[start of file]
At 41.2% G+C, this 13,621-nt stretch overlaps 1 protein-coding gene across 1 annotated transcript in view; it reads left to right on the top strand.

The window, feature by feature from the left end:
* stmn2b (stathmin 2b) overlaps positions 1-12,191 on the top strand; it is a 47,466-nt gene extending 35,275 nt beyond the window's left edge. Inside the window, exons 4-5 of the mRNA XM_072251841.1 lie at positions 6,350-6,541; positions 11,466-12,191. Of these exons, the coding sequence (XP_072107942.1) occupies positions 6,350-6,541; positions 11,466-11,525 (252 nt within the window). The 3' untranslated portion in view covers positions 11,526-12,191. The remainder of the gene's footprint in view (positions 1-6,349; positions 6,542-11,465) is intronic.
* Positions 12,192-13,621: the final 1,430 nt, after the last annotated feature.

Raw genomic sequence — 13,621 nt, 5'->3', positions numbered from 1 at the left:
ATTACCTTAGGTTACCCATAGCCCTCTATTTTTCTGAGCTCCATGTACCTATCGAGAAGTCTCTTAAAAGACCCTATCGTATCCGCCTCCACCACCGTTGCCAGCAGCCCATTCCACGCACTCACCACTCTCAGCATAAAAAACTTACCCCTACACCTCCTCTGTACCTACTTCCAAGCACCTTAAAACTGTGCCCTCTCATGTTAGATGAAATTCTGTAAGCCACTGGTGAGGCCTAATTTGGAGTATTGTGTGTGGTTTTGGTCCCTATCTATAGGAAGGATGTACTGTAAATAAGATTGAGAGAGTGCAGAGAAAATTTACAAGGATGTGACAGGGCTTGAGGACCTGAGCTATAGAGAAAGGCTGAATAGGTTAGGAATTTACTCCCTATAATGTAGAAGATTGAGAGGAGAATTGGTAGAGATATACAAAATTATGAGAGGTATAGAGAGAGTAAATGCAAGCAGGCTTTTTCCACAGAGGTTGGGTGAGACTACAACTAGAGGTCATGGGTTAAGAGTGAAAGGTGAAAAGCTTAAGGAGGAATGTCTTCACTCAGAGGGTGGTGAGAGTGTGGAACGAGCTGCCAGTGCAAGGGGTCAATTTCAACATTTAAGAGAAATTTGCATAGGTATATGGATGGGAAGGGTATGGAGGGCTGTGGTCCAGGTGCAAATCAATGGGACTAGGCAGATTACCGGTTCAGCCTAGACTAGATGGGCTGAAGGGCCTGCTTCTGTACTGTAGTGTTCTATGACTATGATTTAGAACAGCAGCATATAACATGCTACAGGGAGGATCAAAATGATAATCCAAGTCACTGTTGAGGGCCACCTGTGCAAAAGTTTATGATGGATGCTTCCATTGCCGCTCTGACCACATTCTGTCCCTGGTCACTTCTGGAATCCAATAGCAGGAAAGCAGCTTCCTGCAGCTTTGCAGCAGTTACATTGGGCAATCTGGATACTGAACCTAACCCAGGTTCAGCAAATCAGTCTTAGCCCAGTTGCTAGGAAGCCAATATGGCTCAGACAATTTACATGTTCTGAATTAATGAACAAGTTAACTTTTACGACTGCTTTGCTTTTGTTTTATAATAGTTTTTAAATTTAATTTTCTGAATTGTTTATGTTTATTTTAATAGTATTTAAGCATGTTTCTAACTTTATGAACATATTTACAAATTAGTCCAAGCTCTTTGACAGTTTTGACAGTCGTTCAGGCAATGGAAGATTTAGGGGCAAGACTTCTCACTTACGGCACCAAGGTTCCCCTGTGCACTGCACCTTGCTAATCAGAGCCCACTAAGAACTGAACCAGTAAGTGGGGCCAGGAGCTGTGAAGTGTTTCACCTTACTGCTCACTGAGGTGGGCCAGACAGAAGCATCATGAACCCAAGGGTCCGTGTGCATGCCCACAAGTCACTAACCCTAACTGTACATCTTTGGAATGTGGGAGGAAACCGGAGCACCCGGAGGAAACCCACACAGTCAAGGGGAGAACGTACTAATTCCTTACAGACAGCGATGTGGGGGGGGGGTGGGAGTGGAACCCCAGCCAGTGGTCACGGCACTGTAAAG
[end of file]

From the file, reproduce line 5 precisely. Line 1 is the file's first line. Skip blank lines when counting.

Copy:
Raw genomic sequence — 13,621 nt, 5'->3', positions numbered from 1 at the left: